김성국 Kim Sung Kook
2021-05-06 ~ 2021-06-05
I start my journey by going back in time, awaking memories of an ancient European castle. Lights flutter on the cold granite ramparts. Hearing a whispering singing from somewhere, I follow the sound that fills the empty space and open the thick wooden door. Among a small herd of audience, a minstrel plays a small harp, singing a song of ballad, legend, hero’s adventure and sad love story that handed down from old times by word of mouth. I close my eyes for a while to the soft sound.
How much time has passed? I open my closed eyes at a strange feeling. I become stunned for a moment by the bright light that pours in. Time returns to the present from the past. I look up at the wall with my eyes now adapted to light, where there is a large canvas full of colors. I follow the story in the picture, examining the background of a character who seems to lead the play. The stories, mingled from Britain and Korea, past and present, and fiction and reality call the attention.
The first work that catches my eyes is the <Stardust>(2021). This work, which title means both an enchanting power and a cluster of tiny stars, guides us to a place filled with the memories of the artist at the time in Britain. Kim staged the place where his memories with his friends reside, sharing sorrow and joy or some tedious daily lives when attending the Royal College of Art in London. There, all the emotion of joy and anger, sorrow and happiness flowed into the memories of time.
The stage of the <Stardust> is a small pub located in the most realistic and most British neighbourhood, between the City Hall and London Eye, the must-visit itineraries for tourists. The characters on the stage, however, are not so ordinary: There go the characters that seemed to pop out from a medieval painting, the cheerful dancers in fairy tales, the creations from the artist’s pure imagination, or the characters from childhood cartoons. The stars, pouring into the sky, illuminate the ecstasy of this very moment, but, at the same time, function as a pictorial device to remind us that this is not a reality. The one who watches this entire scene is a little child who may have been around four or five years old. The child refers to the artist’s persona and simultaneously, to the viewers who are looking at this painting. The scenery of the enchanted moment comes closer and quickly disappears like a midsummer night’s dream.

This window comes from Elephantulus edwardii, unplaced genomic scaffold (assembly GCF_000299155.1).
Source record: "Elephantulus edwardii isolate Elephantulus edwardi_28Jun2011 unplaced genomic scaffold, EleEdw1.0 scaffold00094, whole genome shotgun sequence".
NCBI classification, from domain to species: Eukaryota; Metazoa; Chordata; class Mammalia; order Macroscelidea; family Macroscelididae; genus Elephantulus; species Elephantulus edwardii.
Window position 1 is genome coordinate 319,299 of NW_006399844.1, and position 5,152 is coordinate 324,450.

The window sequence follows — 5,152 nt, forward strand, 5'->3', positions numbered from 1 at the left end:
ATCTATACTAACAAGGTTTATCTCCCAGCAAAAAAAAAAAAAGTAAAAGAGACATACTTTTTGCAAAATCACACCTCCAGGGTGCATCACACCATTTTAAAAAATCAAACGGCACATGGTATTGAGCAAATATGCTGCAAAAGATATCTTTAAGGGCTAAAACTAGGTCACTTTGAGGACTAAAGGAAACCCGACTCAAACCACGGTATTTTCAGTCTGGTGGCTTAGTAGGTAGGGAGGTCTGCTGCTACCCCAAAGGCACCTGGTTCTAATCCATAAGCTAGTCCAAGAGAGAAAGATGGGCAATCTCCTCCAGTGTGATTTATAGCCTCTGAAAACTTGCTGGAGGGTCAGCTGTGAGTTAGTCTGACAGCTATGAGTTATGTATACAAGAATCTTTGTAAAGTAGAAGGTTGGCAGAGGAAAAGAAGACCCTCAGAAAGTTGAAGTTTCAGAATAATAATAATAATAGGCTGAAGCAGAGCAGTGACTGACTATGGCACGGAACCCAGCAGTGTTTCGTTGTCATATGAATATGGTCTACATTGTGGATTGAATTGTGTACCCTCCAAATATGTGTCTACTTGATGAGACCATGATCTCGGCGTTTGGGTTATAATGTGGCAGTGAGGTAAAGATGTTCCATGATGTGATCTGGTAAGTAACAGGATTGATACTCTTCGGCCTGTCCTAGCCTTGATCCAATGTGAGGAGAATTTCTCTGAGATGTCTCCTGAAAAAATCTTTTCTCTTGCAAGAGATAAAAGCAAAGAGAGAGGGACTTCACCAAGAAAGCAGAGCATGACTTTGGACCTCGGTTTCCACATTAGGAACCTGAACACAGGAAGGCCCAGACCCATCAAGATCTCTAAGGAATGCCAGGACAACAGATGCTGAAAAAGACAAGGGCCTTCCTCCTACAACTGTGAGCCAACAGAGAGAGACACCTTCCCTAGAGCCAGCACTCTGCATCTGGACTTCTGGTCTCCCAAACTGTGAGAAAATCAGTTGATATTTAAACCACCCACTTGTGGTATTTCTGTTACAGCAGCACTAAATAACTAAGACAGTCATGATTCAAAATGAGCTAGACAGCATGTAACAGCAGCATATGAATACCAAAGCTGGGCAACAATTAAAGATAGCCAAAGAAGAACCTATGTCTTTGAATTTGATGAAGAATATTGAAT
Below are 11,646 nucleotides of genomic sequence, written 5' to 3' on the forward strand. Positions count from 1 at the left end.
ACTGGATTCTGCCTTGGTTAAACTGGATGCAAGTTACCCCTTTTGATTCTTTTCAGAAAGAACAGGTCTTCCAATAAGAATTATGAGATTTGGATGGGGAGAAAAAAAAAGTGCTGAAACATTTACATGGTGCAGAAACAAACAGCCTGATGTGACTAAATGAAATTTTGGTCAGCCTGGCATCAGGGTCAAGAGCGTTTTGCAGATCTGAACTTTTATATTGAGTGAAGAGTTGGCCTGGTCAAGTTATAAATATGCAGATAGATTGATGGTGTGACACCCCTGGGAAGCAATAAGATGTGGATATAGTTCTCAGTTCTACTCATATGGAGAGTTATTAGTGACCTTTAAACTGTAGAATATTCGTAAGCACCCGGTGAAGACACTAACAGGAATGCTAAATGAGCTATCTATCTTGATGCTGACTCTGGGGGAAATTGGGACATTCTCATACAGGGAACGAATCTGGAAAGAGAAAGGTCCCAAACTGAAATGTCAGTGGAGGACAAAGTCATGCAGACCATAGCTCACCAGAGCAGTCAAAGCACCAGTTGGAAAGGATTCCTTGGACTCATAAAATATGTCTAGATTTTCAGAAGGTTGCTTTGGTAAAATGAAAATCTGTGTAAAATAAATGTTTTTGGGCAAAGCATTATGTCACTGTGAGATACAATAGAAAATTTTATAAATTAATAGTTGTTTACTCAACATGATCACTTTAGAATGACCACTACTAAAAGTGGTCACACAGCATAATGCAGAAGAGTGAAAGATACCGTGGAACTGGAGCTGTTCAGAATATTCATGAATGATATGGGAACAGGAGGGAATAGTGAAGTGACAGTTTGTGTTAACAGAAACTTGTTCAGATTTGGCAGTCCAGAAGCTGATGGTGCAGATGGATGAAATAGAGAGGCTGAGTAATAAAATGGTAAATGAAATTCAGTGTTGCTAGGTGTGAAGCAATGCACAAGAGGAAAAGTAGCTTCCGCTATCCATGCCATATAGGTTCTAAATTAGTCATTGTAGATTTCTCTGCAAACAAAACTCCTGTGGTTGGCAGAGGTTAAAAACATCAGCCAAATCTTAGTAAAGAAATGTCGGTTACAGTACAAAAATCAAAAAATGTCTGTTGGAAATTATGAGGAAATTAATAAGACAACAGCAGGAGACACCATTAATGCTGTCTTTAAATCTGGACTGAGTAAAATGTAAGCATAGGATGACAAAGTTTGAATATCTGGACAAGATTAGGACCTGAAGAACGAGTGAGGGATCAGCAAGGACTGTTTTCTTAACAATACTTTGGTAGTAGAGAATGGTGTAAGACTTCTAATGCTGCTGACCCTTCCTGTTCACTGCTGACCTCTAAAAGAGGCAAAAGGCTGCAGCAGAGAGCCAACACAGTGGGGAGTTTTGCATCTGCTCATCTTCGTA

The uniqueness of the story that the artist delivers, starts from the synergistic images that rooted in different cultural context of the East and West. In order for a symbol to function as a language, it calls for a premise of a tacit agreement between the storyteller and the listener about the symbols in the specific customs and traditions of a particular culture. The intrinsic meaning of the symbol is revealed only when the mutual understanding is assumed. Different cultural elements of the East and West appear in one scene bring a strange heterogeneity to both sides.
Such elements are most intuitively unravelled in the scene of the <Birthday Party of Workers 3>(2021). The characters of typical Korean office workers borrowed the motives from the most British, William Morris’ pattern and from the ancient Greek-Rome sculpture of a battle between Hercules and the son of the god of the earth. It metaphorically captured the aspects of office workers, neither winners nor losers in society, releasing stress on a special day.
<Leviathan>(2018), named after Thomas Hobbes’ book published in England in 1651, answers the question upon the conditions of happiness. The three ladies embracing each other in the centre of the canvas, are the colleagues of the artist at university. Of different nationalities, three ladies always went together and enjoyed their younger days. The three wolves in front of the ladies symbolize the work and duties they had to do at university. Such experiences imply that in their future, they can be both powerful companions or enemies at the same time. A man wearing a beret at the back is a means that protects and controls the vulnerable youth from dissipation. Contrary to Hobbes’ idea of ‘the war of all against all’, the artist imagined a more peaceful and less competitive society, while each of the character in the scene implies the meaning of their own.
As such, Sungkook Kim’s paintings are like novels created with image. The image connotates allegory that creates story. The artist compares himself as a painter to a minstrel of the Middle Ages, roaming from town to town, city to city, enhancing the oral narrative, adding fantasy to ordinary days, and transforming life into something full of adventure and passion. He mythises the lives of others, making the most common stories into a legend. The story does not end all night. Just as it is the minstrel’s destiny to continue the story, it would be the artist’s destiny to carry on the story endlessly through his paintings. Among the symbols like a riddle made from colours and images, the story is conveyed through his paintings and leads us to an enchanted moment from the current reality.